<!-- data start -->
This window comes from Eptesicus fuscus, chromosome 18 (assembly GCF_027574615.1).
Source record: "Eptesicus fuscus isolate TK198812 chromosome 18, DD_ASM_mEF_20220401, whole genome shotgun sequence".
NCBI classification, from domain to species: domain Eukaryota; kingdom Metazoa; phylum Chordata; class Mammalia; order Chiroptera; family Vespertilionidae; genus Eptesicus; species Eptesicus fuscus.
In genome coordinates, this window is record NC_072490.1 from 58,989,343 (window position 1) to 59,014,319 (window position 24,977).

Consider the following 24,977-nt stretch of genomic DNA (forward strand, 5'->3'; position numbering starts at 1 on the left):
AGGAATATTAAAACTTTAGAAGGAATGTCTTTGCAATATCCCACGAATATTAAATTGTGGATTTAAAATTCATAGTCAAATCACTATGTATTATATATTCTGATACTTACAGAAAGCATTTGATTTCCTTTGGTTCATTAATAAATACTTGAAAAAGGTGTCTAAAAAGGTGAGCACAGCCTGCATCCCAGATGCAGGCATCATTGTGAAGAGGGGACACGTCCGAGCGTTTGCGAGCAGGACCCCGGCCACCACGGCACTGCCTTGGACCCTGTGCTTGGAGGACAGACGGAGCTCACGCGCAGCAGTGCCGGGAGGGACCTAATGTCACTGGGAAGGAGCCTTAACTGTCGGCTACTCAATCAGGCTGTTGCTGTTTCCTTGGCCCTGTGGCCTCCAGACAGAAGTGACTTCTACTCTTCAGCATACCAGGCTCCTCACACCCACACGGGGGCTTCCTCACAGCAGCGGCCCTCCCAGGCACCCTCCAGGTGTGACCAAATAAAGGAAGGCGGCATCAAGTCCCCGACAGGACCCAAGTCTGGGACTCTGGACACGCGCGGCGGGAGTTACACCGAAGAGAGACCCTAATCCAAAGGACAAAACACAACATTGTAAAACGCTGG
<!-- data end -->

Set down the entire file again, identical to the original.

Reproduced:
This window comes from Eptesicus fuscus, chromosome 18 (assembly GCF_027574615.1).
Source record: "Eptesicus fuscus isolate TK198812 chromosome 18, DD_ASM_mEF_20220401, whole genome shotgun sequence".
NCBI classification, from domain to species: domain Eukaryota; kingdom Metazoa; phylum Chordata; class Mammalia; order Chiroptera; family Vespertilionidae; genus Eptesicus; species Eptesicus fuscus.
In genome coordinates, this window is record NC_072490.1 from 58,989,343 (window position 1) to 59,014,319 (window position 24,977).

Consider the following 24,977-nt stretch of genomic DNA (forward strand, 5'->3'; position numbering starts at 1 on the left):
AGGAATATTAAAACTTTAGAAGGAATGTCTTTGCAATATCCCACGAATATTAAATTGTGGATTTAAAATTCATAGTCAAATCACTATGTATTATATATTCTGATACTTACAGAAAGCATTTGATTTCCTTTGGTTCATTAATAAATACTTGAAAAAGGTGTCTAAAAAGGTGAGCACAGCCTGCATCCCAGATGCAGGCATCATTGTGAAGAGGGGACACGTCCGAGCGTTTGCGAGCAGGACCCCGGCCACCACGGCACTGCCTTGGACCCTGTGCTTGGAGGACAGACGGAGCTCACGCGCAGCAGTGCCGGGAGGGACCTAATGTCACTGGGAAGGAGCCTTAACTGTCGGCTACTCAATCAGGCTGTTGCTGTTTCCTTGGCCCTGTGGCCTCCAGACAGAAGTGACTTCTACTCTTCAGCATACCAGGCTCCTCACACCCACACGGGGGCTTCCTCACAGCAGCGGCCCTCCCAGGCACCCTCCAGGTGTGACCAAATAAAGGAAGGCGGCATCAAGTCCCCGACAGGACCCAAGTCTGGGACTCTGGACACGCGCGGCGGGAGTTACACCGAAGAGAGACCCTAATCCAAAGGACAAAACACAACATTGTAAAACGCTGG